Westminster Faith Debates: Religious identity in ‘superdiverse’ societies
These materials and links were provided for RE:ONLINE with the kind assistance of the University of Lancaster ‘s Department of Politics, Philosophy and Religion
Wednesday, 8th February 2012
AQA – Religious Studies: AS Unit H, A2 Unit 3F
Edexcel – Religious Studies: Units 1-4
WJEC – Religious Studies: RS 1/2 CS; Religious Studies: RS 3 CS
This is a Faith debate featuring Charles Clarke, Linda Woodhead, Dominic Grieve, Kim Knott, Therese O’Toole and Trevor Phillips. It focuses on the issues surrounding religious identity in ‘superdiverse’ societies.
Students could be given the same issues as used in this debate and asked their opinion on them prior to watching the discussion, revisiting them later to see if any of the views expressed had caused them to change their minds. Extension work could be carried out in relation to sub-cultures.
This programme is suitable for use with A level students studying philosophy, ethics, religion and society, Christianity and Islam. However, the debate is quite long and it would probably be sufficient for one lesson to listen to the opening presentations. The Question & Answer section could be a useful second lesson or make worthwhile extension work.
Questions for debate
How do we live well together in an increasingly diverse society, and how does religion contribute for good or ill?
Conclusions from the debate
Since the 1970s the UK has been the most successful country in Europe at integrating an increasingly wide range of religious identities and allowing them agency in society. This achievement should be more widely recognised.
But the success means that religious identities are now so diverse that it is no longer as helpful to think of a small number of ‘world faiths’ which make people ‘Hindu’, ‘Muslim’, ‘Christian’ etc., and which must relate to one another in a ‘multi-culture’. Many people are now religious ‘in their own way’, there are many varieties of Hindu, Muslim, and Christian, and religious identities are inflected by ethnicity, gender and so on. The concept of ‘superdiversity’ may now be more helpful than ‘multiculturalism’.
Britain leads in Europe in successful multi-faith work and integration of religious groups; many such groups are now significant agents in civil society; New Labour achieved a great deal in supporting multi-faith and inter-faith work; the Coalition government is continuing this work with more confidence but less cash.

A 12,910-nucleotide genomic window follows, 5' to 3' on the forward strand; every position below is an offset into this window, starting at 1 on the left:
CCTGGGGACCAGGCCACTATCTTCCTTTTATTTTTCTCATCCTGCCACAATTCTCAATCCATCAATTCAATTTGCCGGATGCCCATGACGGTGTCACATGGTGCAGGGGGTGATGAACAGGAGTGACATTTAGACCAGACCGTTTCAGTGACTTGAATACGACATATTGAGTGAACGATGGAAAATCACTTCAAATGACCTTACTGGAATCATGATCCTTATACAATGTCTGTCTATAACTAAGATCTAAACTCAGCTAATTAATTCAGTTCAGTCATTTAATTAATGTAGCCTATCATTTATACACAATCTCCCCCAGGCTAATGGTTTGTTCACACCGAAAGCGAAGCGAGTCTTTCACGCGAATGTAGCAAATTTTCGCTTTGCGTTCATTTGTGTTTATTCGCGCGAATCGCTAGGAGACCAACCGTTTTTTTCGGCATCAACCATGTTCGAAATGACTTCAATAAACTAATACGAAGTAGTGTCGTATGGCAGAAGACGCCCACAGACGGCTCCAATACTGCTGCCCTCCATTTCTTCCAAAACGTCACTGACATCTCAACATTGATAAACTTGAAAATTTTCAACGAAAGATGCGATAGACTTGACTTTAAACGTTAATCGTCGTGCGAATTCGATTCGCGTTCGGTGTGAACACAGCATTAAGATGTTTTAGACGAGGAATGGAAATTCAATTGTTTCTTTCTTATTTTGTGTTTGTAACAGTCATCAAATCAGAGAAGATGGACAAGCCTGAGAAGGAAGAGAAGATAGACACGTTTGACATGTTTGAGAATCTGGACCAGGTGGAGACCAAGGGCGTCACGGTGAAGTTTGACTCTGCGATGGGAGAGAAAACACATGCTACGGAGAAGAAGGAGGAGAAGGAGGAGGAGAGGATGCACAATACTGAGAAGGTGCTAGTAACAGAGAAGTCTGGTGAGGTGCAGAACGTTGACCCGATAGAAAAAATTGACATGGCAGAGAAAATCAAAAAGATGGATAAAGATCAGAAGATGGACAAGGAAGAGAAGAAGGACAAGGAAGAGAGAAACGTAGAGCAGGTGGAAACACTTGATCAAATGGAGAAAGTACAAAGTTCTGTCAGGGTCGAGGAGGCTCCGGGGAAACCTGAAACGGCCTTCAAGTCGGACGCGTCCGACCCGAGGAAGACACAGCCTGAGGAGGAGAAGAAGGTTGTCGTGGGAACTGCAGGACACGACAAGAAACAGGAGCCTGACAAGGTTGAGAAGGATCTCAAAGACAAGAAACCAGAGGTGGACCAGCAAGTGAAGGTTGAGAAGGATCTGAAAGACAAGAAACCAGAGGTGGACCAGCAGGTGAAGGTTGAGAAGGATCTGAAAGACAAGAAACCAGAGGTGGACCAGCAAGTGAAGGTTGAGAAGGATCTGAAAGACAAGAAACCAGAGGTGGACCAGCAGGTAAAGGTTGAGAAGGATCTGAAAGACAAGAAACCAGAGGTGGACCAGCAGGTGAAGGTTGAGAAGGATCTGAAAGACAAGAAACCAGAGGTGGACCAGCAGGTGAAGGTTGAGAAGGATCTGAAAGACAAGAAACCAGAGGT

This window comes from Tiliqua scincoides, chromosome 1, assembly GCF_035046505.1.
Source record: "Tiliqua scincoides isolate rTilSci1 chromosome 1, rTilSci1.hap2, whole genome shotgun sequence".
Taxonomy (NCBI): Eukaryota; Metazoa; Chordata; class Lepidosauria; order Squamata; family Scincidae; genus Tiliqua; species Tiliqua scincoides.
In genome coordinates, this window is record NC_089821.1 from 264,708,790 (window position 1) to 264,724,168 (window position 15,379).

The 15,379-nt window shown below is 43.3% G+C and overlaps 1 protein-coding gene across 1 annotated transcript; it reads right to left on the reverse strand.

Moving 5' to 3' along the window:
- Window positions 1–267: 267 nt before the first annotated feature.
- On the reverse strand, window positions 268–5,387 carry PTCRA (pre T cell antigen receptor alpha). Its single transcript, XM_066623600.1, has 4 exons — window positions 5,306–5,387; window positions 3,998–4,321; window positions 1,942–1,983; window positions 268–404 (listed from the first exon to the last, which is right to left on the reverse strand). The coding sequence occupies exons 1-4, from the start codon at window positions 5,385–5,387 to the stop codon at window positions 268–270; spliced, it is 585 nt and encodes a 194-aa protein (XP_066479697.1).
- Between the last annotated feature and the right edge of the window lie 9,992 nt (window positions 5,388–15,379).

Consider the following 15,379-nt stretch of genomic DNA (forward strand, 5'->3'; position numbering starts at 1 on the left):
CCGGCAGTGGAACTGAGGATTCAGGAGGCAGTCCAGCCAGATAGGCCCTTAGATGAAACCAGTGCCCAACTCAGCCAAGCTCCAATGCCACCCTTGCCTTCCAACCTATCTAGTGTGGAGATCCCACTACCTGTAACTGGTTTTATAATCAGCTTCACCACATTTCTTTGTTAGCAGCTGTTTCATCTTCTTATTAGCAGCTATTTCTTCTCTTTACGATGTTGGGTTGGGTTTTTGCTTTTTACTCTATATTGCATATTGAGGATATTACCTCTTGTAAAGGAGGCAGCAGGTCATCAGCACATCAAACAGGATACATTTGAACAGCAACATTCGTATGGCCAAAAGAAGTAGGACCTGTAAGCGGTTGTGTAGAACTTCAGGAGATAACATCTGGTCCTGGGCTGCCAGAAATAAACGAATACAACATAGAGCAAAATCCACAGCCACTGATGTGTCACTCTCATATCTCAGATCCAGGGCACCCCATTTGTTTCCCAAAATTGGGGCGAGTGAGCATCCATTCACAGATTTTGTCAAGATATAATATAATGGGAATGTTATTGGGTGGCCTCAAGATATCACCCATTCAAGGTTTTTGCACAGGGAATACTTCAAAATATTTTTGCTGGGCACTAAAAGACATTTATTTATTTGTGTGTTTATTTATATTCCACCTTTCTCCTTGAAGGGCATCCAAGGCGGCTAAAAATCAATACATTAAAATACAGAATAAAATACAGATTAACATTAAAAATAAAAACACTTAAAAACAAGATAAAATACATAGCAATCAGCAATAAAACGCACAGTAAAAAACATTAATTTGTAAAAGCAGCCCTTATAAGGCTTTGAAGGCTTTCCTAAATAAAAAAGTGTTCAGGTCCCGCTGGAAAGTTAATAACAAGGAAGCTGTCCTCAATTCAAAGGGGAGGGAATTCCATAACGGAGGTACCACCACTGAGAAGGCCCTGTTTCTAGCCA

Religious diversity is no longer a matter of homogenous religious communities (Christian, Muslim, Hindu etc.) living side by side and together. Earlier talk of ‘multiculture’ can be unhelpful if it perpetuates this idea.
The decline of organised forms of religion has been accompanied by a multiplication of religious groups, more individualised religious identities, and multiple forms of belonging.
People do not have singular identities, but mixed ones (religious, gendered, ethnic and so on). It depends on context which aspect comes to the fore – often people ‘mobilise’ one aspect of their identity only when it is under threat.
The UK should be more positive about how much has been achieved in terms of integrating a huge range of different identities, including religious ones – the bad news stories tend to eclipse the good news. Emphasis should continue to shift away from the state giving a small number of religious group identities what they ‘need’, to supporting freedom of conscience of individuals (liberty and toleration), and making sure that the life-chances of people are not limited by their identities (fairness and equality).
Insofar as there is a ‘host culture’ it is, and should remain, one which is hospitable to religious difference and freedom of conscience. This is the majority position, and whilst more exclusivist minorities retain their normal rights, they do so within this broader framework.
With ever-increasing diversity there will be more challenges. In order to meet these there needs to be:
- understanding of the civic ‘rules of engagement’ which make it possible to live peacefully together and to reach agreement
- creative partnerships with the state, including financial support for religious and other initiatives which encourage integration
- awareness of how policies (e.g. on counter-terrorism) can foster the misleading idea that there are homogenous religious identities which wholly define people (e.g. ‘Muslim’)
- better mechanisms, especially at local level, for dealing with religious disputes and reaching agreement.
After watching the discussion, it is worth returning to the students’ views to find out if and how their personal opinions have been influenced or changed by what they have heard.
After discussion, if there is time, it would then be worth watching the 20 minute summary below to clarify and crystallize the thoughts and views expressed.
Additional content is available at http://faithdebates.org.uk/debates/2012-debates/religion-and-public-life/religious_identity_in_superdiverse_societies/